Senator pushed for ratification as subcommittee chair
(Washington, D.C.) - Praising it as a measure that will strengthen America's national security and further the cause of controlling nuclear proliferation, U.S. Senator Jeanne Shaheen (D-NH), chair of the Senate Foreign Relations Subcommittee on European Affairs, joined Senate colleagues to ratify the New Strategic Arms Reduction Treaty ("New START") today by a vote of 71 to 26.
Shaheen worked tirelessly with Senate colleagues to fight for the ratification of NEW Start, which will allow the U.S. to resume critical inspections of Russia's nuclear arsenal and will ensure that the U.S. can follow former President Ronald Reagan's mantra to "trust, but verify" Russia's nuclear commitments.
"With the ratification of New START, we are following in a long history of strong, bipartisan support for reducing the threat posed by nuclear weapons around the globe. This historic step allows us to strengthen America's national security and restore America's leadership on the nuclear agenda," Shaheen said.
The treaty would limit the number of strategic nuclear weapons deployed by each nation and allows for each nation to conduct short-notice inspections of the other party's nuclear arsenal. It continues reduction and verification initiatives begun under the START I treaty, originally proposed by President Ronald Reagan and signed in 1991 by President George H.W. Bush.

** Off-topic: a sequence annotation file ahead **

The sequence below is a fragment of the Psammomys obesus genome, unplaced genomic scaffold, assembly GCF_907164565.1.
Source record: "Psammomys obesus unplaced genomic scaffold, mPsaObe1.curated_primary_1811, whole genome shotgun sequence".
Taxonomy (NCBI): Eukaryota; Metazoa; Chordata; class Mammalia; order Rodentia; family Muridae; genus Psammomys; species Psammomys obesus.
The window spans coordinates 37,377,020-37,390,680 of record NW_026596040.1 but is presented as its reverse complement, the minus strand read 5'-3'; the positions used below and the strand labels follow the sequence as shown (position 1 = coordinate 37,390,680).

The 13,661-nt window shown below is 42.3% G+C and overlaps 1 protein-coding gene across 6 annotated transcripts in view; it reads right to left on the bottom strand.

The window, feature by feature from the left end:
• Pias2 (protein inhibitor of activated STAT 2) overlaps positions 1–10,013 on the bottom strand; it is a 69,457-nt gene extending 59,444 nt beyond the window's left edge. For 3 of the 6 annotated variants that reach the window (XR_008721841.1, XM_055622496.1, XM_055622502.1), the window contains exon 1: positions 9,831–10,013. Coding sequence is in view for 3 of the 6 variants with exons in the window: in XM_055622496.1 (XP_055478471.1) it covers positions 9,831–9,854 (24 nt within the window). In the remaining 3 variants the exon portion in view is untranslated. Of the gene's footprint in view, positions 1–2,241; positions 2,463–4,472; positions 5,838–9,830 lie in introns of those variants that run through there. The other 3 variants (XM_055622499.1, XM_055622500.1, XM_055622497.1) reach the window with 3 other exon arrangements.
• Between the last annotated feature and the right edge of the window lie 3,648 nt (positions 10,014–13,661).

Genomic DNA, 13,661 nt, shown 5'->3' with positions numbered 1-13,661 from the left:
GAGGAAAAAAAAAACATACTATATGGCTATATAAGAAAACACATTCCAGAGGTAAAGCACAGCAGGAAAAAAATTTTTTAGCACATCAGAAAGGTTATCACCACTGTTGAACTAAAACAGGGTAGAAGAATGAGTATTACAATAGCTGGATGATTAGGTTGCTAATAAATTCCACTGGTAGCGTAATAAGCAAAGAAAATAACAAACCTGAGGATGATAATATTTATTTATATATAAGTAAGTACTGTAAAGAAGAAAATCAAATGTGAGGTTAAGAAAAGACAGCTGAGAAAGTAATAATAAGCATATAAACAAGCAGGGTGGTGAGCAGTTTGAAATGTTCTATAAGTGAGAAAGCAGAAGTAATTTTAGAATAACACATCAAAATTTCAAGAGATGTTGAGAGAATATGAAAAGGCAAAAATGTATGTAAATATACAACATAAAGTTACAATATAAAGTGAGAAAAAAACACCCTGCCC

As of today, it has been 382 days since the United States was last able to inspect Russia's nuclear arsenal.
New START has the unanimous backing of the U.S. military and its leadership, including Secretary Gates, the Chairman of the Joint Chiefs, the Commander of America's Strategic Command, and the Director of the Missile Defense Agency. America's military establishment is joined by the support of every living Secretary of State - from Secretary Jim Baker to Secretary Condoleezza Rice - as well as five former Secretaries of Defense, nine former national security advisors, and former Presidents Clinton and George H.W. Bush.
For a summary of the treaty from the State Department, click here.
For a copy of the treaty text, click here.
For more State Department fact sheets, click here.